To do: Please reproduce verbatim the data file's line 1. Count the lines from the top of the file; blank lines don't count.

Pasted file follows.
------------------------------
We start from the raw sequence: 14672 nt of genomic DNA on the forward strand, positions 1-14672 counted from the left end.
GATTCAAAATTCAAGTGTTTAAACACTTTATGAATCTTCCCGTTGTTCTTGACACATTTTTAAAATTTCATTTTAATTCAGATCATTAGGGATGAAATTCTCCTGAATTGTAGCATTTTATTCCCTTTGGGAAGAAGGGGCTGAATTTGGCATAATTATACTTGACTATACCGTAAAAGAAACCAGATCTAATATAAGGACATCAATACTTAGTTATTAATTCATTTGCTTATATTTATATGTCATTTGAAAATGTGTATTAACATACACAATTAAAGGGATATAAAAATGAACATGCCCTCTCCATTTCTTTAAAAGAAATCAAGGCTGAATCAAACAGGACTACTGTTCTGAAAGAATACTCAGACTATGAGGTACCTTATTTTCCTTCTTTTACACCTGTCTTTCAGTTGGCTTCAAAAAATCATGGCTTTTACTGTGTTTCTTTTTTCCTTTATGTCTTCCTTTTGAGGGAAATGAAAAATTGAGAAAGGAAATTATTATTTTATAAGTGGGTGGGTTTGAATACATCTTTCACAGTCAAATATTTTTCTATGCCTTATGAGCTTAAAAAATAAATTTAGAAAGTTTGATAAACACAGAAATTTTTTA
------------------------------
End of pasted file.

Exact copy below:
We start from the raw sequence: 14672 nt of genomic DNA on the forward strand, positions 1-14672 counted from the left end.